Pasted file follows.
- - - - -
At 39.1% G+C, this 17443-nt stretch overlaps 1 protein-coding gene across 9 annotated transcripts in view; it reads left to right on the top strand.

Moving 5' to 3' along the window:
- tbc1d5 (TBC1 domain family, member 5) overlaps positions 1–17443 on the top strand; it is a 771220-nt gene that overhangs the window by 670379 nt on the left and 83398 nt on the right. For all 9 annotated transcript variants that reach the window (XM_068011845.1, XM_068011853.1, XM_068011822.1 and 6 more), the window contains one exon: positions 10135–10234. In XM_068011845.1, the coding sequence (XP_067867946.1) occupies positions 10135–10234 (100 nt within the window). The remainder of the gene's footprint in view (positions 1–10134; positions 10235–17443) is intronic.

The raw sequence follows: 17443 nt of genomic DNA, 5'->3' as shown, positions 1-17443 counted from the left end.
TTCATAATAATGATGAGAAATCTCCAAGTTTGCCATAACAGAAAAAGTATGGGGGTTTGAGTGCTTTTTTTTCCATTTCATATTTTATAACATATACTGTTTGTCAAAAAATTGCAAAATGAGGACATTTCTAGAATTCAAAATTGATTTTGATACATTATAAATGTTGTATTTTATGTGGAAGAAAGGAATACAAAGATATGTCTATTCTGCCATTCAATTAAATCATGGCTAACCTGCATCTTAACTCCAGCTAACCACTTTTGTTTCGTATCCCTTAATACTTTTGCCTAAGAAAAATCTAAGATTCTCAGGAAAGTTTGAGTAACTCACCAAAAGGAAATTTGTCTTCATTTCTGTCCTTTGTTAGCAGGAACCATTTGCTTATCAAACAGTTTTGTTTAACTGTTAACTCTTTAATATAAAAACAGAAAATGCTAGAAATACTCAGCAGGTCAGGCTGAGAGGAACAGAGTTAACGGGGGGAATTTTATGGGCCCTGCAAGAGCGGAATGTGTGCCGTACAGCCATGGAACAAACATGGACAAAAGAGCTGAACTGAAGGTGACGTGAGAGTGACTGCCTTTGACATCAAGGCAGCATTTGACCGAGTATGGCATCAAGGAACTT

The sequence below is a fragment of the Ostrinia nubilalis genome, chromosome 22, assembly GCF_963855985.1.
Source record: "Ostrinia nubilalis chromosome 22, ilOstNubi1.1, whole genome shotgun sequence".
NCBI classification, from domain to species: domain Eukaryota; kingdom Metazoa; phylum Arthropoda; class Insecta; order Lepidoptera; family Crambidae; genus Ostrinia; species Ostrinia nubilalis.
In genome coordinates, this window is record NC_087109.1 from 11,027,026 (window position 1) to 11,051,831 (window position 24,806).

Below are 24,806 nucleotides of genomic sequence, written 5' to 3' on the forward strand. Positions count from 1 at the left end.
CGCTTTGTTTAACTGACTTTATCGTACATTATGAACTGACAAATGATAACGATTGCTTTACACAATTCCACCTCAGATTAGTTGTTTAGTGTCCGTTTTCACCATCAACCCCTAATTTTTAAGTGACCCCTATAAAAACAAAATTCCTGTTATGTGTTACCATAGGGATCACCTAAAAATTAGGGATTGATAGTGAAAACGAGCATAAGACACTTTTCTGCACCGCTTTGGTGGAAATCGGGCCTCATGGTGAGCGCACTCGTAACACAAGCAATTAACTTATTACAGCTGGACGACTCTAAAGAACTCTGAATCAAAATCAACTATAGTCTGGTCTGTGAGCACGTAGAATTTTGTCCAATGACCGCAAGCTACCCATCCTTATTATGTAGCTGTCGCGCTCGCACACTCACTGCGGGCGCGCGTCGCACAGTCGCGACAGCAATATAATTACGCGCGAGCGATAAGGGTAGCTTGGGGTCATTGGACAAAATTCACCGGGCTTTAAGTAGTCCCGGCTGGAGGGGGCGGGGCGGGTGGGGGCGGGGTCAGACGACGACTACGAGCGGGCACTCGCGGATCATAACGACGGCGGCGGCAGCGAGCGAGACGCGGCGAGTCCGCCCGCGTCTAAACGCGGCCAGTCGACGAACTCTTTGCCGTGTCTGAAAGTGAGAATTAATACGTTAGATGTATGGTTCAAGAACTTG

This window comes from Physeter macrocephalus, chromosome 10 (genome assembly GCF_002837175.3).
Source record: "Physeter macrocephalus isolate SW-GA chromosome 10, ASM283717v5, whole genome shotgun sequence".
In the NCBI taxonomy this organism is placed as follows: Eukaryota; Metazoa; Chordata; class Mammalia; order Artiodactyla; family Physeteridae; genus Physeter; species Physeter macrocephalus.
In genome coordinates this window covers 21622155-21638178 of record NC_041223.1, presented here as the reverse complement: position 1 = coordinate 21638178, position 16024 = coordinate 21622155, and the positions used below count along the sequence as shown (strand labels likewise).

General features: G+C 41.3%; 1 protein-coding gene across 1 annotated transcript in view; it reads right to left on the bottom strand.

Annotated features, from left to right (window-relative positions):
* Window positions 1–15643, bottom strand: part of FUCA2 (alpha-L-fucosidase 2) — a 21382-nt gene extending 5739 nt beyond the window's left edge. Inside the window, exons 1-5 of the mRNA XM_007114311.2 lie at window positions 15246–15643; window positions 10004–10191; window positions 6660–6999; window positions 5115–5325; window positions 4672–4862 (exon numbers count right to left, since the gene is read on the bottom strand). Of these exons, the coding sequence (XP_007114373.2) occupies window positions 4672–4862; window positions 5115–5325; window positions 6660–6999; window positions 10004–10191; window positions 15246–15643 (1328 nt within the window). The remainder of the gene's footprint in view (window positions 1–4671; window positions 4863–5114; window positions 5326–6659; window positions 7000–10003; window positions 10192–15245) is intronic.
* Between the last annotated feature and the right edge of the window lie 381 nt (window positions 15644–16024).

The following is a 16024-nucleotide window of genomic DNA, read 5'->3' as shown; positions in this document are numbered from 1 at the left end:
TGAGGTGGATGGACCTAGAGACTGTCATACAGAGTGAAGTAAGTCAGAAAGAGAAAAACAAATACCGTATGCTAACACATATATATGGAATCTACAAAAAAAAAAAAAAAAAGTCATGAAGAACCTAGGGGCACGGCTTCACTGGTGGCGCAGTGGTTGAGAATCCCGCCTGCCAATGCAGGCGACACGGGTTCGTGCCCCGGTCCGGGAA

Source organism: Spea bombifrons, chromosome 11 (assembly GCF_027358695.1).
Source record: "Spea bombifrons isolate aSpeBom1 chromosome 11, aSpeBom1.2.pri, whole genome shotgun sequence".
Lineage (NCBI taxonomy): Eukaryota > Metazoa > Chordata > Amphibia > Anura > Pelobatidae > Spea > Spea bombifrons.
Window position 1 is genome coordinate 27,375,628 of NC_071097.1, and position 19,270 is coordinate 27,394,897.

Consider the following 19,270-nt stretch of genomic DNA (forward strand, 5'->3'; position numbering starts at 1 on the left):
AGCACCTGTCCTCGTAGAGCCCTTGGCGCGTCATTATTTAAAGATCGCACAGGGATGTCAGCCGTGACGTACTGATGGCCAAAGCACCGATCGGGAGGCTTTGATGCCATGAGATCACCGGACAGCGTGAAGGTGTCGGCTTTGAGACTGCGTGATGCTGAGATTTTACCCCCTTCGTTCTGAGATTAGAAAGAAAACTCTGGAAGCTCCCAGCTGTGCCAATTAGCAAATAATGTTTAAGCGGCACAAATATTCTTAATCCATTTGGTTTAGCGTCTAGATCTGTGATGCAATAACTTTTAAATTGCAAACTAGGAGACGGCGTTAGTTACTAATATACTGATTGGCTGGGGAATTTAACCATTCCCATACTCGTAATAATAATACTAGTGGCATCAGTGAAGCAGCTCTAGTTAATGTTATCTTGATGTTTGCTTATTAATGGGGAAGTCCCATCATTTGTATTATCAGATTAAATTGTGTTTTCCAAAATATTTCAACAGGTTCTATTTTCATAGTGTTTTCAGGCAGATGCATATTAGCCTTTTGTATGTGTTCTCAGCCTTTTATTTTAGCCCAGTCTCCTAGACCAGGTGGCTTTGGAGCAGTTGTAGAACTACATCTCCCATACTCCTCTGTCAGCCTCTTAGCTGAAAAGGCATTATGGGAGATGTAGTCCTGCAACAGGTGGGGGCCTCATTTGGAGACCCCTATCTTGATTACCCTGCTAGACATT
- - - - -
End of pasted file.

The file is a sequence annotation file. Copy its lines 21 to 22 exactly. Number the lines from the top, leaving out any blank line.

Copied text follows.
TGAGGTGGATGGACCTAGAGACTGTCATACAGAGTGAAGTAAGTCAGAAAGAGAAAAACAAATACCGTATGCTAACACATATATATGGAATCTACAAAAAAAAAAAAAAAAAGTCATGAAGAACCTAGGGGCACGGCTTCACTGGTGGCGCAGTGGTTGAGAATCCCGCCTGCCAATGCAGGCGACACGGGTTCGTGCCCCGGTCCGGGAA

Source organism: Spea bombifrons, chromosome 11 (assembly GCF_027358695.1).